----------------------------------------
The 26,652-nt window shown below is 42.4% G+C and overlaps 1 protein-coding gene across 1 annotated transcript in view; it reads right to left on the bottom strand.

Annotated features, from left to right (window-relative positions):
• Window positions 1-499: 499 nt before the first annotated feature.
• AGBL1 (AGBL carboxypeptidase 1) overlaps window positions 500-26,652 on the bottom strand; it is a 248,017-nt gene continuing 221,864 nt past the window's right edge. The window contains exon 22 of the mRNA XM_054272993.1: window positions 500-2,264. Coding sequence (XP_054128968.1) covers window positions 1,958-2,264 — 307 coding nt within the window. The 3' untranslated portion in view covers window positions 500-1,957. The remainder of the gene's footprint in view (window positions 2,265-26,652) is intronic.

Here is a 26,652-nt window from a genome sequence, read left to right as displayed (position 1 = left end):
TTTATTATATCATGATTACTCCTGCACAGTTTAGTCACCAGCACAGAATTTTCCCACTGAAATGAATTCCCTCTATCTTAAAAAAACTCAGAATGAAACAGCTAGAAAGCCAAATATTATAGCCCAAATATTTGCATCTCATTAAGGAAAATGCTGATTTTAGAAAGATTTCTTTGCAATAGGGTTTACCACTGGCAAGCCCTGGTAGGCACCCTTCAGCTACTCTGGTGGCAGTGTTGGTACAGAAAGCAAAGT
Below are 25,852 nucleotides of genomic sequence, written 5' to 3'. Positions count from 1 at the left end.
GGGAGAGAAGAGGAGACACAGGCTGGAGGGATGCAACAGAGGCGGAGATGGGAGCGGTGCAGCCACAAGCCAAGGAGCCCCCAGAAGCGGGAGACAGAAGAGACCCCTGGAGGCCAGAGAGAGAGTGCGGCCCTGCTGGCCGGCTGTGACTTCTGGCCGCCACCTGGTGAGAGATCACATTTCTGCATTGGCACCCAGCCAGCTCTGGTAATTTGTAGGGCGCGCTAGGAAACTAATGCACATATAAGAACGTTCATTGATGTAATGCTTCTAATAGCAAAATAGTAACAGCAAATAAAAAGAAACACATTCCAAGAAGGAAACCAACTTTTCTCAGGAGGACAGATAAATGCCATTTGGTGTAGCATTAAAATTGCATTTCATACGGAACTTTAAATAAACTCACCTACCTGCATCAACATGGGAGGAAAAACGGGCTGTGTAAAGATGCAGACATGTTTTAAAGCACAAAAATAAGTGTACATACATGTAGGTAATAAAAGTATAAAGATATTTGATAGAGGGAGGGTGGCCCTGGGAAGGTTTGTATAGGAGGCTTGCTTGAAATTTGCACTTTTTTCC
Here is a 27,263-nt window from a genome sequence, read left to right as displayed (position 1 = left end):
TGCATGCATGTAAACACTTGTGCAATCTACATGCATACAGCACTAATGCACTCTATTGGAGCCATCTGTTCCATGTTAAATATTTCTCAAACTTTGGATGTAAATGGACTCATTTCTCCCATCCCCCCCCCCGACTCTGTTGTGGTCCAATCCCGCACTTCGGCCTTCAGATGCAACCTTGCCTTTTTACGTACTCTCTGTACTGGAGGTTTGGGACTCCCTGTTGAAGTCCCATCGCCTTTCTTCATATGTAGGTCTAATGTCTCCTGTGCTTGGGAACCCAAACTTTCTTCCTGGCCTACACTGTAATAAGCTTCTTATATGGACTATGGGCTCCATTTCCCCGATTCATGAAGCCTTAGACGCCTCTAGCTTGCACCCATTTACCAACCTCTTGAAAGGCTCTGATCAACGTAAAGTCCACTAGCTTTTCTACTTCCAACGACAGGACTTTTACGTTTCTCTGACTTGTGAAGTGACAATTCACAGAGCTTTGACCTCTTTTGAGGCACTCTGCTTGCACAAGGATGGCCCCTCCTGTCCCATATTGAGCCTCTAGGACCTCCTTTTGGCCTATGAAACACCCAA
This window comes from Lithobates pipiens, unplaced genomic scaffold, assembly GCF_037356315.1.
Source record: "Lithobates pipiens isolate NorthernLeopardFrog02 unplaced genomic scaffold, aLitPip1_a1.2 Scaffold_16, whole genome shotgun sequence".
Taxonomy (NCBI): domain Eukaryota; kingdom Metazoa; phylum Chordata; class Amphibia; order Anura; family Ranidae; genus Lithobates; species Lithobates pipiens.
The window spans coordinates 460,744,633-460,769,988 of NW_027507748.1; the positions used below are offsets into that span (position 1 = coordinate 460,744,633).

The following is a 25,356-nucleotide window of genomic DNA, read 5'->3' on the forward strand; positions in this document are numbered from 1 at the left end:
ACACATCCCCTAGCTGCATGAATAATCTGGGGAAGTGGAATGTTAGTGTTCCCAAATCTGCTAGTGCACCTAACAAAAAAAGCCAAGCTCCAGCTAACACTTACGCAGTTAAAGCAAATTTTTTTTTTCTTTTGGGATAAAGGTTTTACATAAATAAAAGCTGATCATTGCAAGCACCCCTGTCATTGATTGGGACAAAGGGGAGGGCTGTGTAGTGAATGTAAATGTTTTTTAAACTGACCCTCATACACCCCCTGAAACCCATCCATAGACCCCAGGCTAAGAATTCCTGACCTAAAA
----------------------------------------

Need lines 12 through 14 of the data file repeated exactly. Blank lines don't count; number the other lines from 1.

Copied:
Source record: "Lithobates pipiens isolate NorthernLeopardFrog02 unplaced genomic scaffold, aLitPip1_a1.2 Scaffold_16, whole genome shotgun sequence".
Taxonomy (NCBI): domain Eukaryota; kingdom Metazoa; phylum Chordata; class Amphibia; order Anura; family Ranidae; genus Lithobates; species Lithobates pipiens.
The window spans coordinates 460,744,633-460,769,988 of NW_027507748.1; the positions used below are offsets into that span (position 1 = coordinate 460,744,633).